Run to failure maintenance is a maintenance strategy that is sometimes more appropriately called “Fit and Forget” because there is no maintenance plan beyond complete replacement upon failure.
It is an essential technique in certain aspects of industry. In essence, RTF tells you that no amount of maintenance will refill a toothpaste tube. When it’s empty, it’s at the end of its useful life. Buy a new one so it is ready to go when the other fails.
Run to failure maintenance should not be misconstrued as unintended failure replacement (UFR) which is failure from neglect or ignorance without a plan to cope. RTF is a very deliberate strategy where the item is intended to run until it fails and owners are prepared to take remedial action instantly upon failure.
In some industries, much equipment is RTF such as the space program where satellites are beyond human reach and simply cannot be serviced.
A dishwasher that is completely functional but makes squealing noises might be deemed to have failed if it were in the kitchen of an expensive restaurant and was disturbing diners. A failed part might be replaced, but in a commercial situation it could signal a string of upcoming repairs so the entire unit might simply be swapped out to expedite operations and save money.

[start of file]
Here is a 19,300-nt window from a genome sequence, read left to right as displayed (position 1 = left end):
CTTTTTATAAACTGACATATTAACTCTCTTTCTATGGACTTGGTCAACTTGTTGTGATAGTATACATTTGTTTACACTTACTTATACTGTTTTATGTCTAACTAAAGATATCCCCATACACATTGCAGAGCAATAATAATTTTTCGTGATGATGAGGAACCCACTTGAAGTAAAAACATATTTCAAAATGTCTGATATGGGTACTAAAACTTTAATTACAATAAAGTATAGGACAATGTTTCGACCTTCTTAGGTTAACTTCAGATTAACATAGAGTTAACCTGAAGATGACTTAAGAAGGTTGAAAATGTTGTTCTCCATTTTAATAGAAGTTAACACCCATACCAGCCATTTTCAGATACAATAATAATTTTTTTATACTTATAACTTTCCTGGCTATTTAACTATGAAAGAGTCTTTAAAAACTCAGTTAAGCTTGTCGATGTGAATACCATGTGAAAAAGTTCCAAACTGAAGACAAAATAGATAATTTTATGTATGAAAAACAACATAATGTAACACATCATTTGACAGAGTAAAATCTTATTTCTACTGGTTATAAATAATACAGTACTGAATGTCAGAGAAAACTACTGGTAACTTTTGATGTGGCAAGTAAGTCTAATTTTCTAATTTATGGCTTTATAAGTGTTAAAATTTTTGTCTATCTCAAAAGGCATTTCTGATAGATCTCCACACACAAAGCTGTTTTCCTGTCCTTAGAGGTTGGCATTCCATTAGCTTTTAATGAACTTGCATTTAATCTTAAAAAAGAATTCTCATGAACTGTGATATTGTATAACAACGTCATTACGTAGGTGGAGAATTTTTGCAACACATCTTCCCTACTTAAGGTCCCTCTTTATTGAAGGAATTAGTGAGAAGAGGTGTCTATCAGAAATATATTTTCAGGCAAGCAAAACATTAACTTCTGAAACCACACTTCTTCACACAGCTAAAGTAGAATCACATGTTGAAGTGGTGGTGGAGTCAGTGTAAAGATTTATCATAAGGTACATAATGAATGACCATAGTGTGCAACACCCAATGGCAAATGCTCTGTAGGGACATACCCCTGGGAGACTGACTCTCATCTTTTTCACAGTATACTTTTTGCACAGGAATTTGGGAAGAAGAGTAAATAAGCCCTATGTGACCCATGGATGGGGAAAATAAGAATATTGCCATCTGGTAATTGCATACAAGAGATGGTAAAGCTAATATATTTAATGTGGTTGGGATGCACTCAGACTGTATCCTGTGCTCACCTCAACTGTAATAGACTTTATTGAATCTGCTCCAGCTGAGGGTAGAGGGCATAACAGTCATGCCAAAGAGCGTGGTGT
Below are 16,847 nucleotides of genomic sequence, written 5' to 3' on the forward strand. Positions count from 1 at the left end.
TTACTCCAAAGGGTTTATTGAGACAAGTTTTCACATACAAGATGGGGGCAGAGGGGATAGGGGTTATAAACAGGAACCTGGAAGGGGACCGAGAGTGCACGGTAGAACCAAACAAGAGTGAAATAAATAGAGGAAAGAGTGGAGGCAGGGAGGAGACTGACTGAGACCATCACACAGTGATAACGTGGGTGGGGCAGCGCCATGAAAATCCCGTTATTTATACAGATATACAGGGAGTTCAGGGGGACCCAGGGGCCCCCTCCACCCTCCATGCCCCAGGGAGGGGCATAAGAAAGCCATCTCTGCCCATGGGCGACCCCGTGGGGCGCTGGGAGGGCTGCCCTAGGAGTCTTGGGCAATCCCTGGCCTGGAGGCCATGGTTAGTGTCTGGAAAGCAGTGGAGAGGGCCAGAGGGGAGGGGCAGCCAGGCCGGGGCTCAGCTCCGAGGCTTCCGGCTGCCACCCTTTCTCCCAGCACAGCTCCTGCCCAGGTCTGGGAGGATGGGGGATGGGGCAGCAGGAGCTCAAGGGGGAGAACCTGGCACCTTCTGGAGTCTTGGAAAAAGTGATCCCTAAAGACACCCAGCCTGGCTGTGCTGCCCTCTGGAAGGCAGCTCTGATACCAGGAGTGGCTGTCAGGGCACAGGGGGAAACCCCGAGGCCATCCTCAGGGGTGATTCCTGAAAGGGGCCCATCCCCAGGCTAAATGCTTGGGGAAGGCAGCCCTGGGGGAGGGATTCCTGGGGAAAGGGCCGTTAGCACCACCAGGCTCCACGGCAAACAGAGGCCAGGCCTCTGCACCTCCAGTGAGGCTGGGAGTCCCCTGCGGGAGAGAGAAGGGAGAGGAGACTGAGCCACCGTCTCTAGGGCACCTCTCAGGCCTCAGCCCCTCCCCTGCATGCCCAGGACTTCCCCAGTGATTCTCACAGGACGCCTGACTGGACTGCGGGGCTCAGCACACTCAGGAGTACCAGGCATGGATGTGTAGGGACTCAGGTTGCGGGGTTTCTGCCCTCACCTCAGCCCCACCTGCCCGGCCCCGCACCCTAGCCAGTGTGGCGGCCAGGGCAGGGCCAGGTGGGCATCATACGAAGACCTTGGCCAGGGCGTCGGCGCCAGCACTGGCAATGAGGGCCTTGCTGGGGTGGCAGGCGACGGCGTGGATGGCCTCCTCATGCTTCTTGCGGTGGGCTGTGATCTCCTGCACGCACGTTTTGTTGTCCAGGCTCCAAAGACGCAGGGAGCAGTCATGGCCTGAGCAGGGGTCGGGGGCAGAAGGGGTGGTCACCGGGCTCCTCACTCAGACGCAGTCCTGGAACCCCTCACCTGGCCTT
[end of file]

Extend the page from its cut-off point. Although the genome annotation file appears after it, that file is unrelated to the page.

Knowing when to declare wholesale failure as opposed to initiating repair is part of the skill set.
There are two beneficial outcomes while using RTF. One economizes on costs while the other enhances productivity. Ideally it is a mixture of both.
RTF can save money by eliminating the impact of regular maintenance. Inspecting and cleaning all of the sprinkler heads on a farm or golf course would have a huge time impact, driving up costs. It’s much simpler to note the occasional failure and replace the whole unit. The same could be said about drop ceiling tiles; any experiencing water or other damage are simply replaced since it is impractical to repair them.
To streamline and enhance operations to improve productivity, a facility with dozens of people assembling electronics will probably have replacement parts in bulk. Soldering irons, magnifying glasses, multimeters, and so on, are too inexpensive to maintain, and too labor intensive to service.
At its worst, RTF is referred to as crisis maintenance because the status of equipment is unknown and the company faces unpredictable downtime when something breaks. Once implemented on appropriate assets, with intelligent planning for dealing with the inevitable failures, it saves time, saves money, and contributes to enhanced productivity.